The month of January has been dramatic for markets. We have seen massive erosion of investor wealth not only in India but across the globe. Market after market is seeing steep declines. Chinese market hit low circuits and then the rules were changed so that there were no lower circuits. If you look at markets across the globe, in the first fortnight of January, all of them have fallen; Dow Jones by 8%, Nikkei by 10%, China’s Shanghai by 22% and India’s Nifty by 7.5%.
Interestingly, none of the problems, which investor’s cite for the recent decline of the markets are new. The more things change the more the reasons remain the same - depending upon your perspective. The usual suspects are falling crude prices, falling commodity prices, slowdown in global economy, problems in China, Fed rate hike, geo- political risks, war in Middle East, failure of Narendra Modi government to bring about major reforms, inflation, deflation, PSU banks and NPAs, fund flows to emerging markets, and so on.
To quote Marks, “One of the most notable behavioural traits among investors is the tendency to overlook negatives or understate the significance for a while and then eventually to capitulate and overreact to them on the downside.”
For example, the NPA problem and the slowdown in economy - both these issues are known to everyone on the street, and that too from last year. Till December, we choose to ignore it and suddenly in January, we are now overreacting to such an extent that the market cap of all public sector banks is equal to HDFC Bank’s market cap or Kotak Mahindra’s market cap. We are seeing a huge divergence in valuations.
We have reached a stage in which the Sensex and Nifty are back to May 2014 levels. In 2014, when Modi ascended as the Prime Minister of the country, people had become very optimistic. They believed he had a magic wand, and that a knight in shining armour has come who will solve all India’s problems, and that too in a second. Two years later, the market seems to have concluded that Prime Minister Modi is not doing anything, he is not good enough and that we are doomed. Both the extremes are wrong and the truth is somewhere in between.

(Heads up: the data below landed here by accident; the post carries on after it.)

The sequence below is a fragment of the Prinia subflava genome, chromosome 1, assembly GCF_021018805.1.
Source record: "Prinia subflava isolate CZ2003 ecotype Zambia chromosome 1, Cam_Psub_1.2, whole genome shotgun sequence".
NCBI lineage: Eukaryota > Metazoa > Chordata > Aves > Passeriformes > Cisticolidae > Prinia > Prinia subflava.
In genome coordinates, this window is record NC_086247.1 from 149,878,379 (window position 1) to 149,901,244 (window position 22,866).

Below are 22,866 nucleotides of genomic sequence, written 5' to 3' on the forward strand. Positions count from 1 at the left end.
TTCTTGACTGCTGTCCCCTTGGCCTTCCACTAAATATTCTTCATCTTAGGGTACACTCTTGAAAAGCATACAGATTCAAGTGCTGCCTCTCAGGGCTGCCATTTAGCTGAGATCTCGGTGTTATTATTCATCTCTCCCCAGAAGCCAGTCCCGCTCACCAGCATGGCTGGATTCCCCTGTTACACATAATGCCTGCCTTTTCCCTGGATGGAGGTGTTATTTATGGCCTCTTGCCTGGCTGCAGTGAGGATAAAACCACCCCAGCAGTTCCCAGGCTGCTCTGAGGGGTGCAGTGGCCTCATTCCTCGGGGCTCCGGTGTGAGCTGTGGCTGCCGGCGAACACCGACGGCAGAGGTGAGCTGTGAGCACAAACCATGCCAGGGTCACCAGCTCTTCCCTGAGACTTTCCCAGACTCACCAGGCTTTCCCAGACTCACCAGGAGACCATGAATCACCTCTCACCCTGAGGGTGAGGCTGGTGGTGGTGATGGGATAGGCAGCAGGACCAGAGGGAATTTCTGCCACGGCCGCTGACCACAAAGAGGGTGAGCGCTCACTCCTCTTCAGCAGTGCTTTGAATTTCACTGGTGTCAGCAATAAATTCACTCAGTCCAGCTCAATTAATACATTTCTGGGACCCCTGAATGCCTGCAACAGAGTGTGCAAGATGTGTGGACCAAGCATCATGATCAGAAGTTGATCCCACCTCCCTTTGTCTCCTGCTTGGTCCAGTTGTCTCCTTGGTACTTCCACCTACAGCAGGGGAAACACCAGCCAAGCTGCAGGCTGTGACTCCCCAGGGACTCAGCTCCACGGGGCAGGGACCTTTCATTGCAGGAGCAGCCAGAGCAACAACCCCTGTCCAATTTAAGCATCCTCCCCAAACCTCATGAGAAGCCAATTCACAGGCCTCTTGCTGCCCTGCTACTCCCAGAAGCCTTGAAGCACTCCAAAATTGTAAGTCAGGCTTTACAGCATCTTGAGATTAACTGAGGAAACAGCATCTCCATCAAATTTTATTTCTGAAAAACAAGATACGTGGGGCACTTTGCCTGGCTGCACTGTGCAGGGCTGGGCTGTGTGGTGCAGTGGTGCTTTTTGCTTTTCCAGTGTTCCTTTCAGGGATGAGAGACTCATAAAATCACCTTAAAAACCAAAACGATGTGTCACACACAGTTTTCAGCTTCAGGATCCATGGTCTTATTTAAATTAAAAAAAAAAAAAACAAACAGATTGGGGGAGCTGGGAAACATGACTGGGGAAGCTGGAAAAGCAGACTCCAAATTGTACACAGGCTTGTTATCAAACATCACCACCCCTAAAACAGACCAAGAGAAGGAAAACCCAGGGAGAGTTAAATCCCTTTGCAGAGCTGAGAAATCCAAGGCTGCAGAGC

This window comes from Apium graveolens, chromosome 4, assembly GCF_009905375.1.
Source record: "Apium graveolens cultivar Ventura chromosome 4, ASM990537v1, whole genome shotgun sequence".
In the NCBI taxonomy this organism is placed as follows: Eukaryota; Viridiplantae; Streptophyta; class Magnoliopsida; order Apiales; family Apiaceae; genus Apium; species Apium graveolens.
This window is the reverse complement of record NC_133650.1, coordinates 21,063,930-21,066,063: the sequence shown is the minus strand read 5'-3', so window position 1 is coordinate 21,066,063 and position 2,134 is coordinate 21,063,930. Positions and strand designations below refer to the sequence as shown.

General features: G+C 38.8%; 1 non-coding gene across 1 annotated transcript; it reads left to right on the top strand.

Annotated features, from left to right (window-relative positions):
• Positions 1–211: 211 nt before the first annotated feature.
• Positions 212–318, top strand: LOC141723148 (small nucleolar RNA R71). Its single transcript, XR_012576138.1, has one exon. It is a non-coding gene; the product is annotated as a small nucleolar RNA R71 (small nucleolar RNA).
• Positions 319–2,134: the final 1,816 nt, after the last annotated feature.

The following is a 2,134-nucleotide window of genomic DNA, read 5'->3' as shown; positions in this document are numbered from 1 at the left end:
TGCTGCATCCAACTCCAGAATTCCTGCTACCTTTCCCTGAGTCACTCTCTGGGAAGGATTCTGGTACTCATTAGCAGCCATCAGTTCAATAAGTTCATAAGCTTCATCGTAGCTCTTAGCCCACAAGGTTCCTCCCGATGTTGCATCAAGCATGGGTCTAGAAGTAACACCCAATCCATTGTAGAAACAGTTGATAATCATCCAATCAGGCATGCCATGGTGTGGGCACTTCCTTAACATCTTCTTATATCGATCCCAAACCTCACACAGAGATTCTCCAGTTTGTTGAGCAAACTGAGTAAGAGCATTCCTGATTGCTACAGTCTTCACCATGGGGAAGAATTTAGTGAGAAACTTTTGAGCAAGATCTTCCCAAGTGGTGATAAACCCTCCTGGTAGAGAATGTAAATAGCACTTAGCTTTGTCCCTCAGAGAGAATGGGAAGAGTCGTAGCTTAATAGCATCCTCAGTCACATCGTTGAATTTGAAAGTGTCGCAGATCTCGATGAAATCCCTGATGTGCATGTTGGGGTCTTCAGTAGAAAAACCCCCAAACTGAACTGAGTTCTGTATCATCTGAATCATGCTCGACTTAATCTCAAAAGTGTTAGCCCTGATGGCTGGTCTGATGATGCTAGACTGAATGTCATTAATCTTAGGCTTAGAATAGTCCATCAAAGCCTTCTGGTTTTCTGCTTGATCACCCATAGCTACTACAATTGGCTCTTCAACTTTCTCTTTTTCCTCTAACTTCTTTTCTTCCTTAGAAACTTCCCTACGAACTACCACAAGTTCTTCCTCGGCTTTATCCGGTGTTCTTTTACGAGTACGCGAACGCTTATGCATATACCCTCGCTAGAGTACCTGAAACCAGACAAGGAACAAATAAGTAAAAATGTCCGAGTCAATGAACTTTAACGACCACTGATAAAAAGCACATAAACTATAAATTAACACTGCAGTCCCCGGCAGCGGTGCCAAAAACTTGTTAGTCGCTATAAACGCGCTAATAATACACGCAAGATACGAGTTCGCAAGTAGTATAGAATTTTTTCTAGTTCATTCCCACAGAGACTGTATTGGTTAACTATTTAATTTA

Again to quote from Mark’s note, “But in the world of investing, perception often swings from flawless to hopeless.”
He has concluded beautifully that “Thus while this may be the time to buy, I'm far from suggesting that this may be the time”.
My advice to investors is, first and foremost, buying at 7500 Nifty level makes more sense than buying at 9000. Second, only invest that amount of money which you can afford to lock in for almost say 5-10 years without worrying. Lastly, do not lose your sleep over daily newspaper headlines or flashing business news tickers on TV channels.
Many years ago, while I was an IIT aspirant, I had the privilege to meet one of the high rankers of JEE. All of us were milling around him, thinking that a mere touch will ignite our brain cells and make us worthy of getting into IIT. I have never forgotten his advice, which is summarised as follows – To do well academically and to get into IIT, you do not need a strong brain but a strong bum. You have to sit on your bum on a chair and solve problems day and night.
Similarly, to make money in stock markets, you do not need a strong brain but a strong stomach so you can handle volatility so as to not overeat or puke out your portfolio at the wrong time.